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Journal of Cold War Studies 8.2 (2006) 134-135

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Gary E. Weir and Walter J. Boyne. Rising Tide: The Untold Story of the Russian Submarines That Fought the Cold War. New York: Basic Books, 2003. 367 pp. $26.00.

U.S. and Soviet submarines had important roles during the forty-five years of the Cold War. Rising Tide, written by a U.S. Navy Department historian, Gary E. Weir, and a well-known aviation writer, Walter J. Boyne, claims that "the bulk of what emerges from this book either appears here in public for the very first time or corrects mistakes or partial accounts appearing in other, earlier works that could not benefit from the access Rising Tide had to the men who actually carried out these deeds." (p. xiii) Unfortunately, the work under review does not fulfill that claim.

The most useful and significant aspect of this book is the interviews with several former Soviet submarine commanders, conducted in Moscow by Weir. These are the men who commanded Soviet undersea craft in their encounters with U.S. submarines, who stood ready to launch ballistic missiles against American cities, and who confronted U.S. warships during the Cuban missile crisis—apparently with nuclear-armed torpedoes on board.

The interviews, however, raise the question of whether the authors of such a book owe it to readers to qualify or correct erroneous statements, either in the text or in footnotes. For example, the authors cite Vladimir Borisov, of the nuclear submarine K-181, telling how he sighted the U.S. cruiser Cleveland on a 1966 patrol and how his submarine bypassed the Azores, "avoiding U.S. territorial waters" (p. 117). The cruiser Cleveland was retired in 1947 (and the last of its sister ships in 1956), and the Azores are thousands of miles from the nearest U.S. territorial waters.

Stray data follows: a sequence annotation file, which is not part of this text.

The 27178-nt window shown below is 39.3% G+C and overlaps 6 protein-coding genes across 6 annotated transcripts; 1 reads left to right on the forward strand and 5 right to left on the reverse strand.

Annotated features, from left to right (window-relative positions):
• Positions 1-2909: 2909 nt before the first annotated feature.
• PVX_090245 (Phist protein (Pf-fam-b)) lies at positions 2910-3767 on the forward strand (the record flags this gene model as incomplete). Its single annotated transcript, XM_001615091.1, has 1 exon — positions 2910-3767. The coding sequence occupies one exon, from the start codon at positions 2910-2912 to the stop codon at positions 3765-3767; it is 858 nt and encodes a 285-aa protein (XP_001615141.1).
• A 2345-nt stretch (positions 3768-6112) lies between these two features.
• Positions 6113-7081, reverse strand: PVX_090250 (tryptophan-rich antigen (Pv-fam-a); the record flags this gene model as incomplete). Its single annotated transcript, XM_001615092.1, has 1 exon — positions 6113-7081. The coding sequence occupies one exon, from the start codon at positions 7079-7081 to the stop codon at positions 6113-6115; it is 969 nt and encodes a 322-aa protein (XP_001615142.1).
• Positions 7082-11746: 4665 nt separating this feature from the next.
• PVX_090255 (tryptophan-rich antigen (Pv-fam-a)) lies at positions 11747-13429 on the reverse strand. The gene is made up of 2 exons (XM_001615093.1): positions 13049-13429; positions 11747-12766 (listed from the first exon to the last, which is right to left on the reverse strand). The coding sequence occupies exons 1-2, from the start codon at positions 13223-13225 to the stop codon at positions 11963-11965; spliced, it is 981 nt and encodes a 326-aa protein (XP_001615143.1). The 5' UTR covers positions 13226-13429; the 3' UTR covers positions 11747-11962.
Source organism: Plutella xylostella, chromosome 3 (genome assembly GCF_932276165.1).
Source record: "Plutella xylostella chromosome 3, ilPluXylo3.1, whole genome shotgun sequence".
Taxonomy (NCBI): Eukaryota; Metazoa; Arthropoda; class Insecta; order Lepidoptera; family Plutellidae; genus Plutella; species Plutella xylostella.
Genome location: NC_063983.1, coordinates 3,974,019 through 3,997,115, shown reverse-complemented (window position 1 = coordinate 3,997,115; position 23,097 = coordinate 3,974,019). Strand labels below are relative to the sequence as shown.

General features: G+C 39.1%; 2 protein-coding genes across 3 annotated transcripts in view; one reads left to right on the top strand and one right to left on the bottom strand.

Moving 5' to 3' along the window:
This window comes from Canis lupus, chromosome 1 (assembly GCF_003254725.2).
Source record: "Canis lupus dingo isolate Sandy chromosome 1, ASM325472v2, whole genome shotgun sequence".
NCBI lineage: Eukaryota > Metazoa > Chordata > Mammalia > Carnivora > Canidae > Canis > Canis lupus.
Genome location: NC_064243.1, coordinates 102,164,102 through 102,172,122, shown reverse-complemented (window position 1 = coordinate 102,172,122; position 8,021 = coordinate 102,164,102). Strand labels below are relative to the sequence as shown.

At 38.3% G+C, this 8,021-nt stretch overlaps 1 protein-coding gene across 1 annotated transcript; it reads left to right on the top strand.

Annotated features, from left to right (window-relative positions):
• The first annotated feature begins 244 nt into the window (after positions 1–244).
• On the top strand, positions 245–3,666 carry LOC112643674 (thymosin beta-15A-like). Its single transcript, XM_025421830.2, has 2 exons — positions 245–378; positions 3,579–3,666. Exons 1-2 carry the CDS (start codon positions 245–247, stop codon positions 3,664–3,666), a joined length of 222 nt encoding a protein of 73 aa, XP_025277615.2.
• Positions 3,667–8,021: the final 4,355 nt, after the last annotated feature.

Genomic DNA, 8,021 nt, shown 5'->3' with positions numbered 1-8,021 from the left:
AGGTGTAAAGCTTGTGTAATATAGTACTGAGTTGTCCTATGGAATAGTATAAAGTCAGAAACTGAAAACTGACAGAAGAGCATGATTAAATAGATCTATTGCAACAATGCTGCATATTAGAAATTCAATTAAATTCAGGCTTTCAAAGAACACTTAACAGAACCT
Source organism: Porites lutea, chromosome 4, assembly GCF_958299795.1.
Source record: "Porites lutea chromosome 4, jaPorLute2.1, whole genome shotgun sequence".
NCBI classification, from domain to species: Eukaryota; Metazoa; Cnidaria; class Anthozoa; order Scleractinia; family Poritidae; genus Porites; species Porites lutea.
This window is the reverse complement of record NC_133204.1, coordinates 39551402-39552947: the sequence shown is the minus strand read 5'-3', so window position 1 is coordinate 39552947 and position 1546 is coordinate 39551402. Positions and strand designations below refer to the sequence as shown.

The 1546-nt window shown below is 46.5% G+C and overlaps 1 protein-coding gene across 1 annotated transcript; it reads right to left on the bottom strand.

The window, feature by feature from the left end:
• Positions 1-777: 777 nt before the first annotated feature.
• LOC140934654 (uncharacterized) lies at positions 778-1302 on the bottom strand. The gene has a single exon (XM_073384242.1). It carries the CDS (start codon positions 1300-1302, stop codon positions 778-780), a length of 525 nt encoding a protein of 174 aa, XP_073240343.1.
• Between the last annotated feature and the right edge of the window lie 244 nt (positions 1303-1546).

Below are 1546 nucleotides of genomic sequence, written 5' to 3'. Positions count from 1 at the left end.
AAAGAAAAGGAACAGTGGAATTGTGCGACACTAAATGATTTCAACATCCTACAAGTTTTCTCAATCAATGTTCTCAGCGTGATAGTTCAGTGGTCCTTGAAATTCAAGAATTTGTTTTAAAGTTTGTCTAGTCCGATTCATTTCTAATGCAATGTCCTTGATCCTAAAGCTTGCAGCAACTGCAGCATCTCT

Beyond the interviews, the book contains little that is new. Indeed, the authors rely almost entirely on secondary sources, mostly books and articles written by Americans. This is particularly disappointing in view of the vast number of official records and official and unofficial publications that have become available in both Russia and the United States since the demise of the Soviet Union fifteen years ago, and in view of the ready availability of Cold War participants beyond the handful of Soviet submarine commanders who were interviewed.

Even more frustrating are the factual errors that permeate the book. Some are of major significance. For example, the authors contend that in June 1962 Raúl Castro—Fidel's brother who was then (and still is) the Cuban defense minister and senior vice president—suggested that the Soviet Union move missiles into Cuba to deter further U.S. invasion attempts (p. 81). This is incorrect. The origins of that proposal—the cause of the Cuban missile crisis—have been well documented by Soviet participants, including Nikita Khrushchev himself in Khrushchev Remembers: The Last Testament, trans. by Strobe Talbott (Boston: Little, Brown, 1974) and his son Sergei in Nikita Khrushchev and the Creation of a Superpower, trans. by Shirley Benson (University Park: Pennsylvania State University Press, 2000). Key documents in the Russian Presidential Archive pertaining to the decision were quoted and discussed nearly a decade ago by Aleksandr Fursenko, a well-connected Russian historian who was given [End Page 134] privileged access to that archive, in his "One Hell of a Gamble": Khrushchev, Castro, and Kennedy, 1958-1964 (New York: Norton, 1997).

Technical errors are found on almost every page of Rising Tide. The reader is told that:

  • the giant Soviet T-15 nuclear torpedo weighed 400 tons (p. 35); the actual weight was 40 tons;
  • the U.S. nuclear submarine Nautilus had four backup diesel engines (p. 62); it in fact had only one;
  • the USS Nautilus got under way on nuclear power on 17 January 1954 and was launched four days later (p. 63); it actually got under way for the first time on 17 January 1955;
  • the Soviet Union built six Hotel-class ballistic...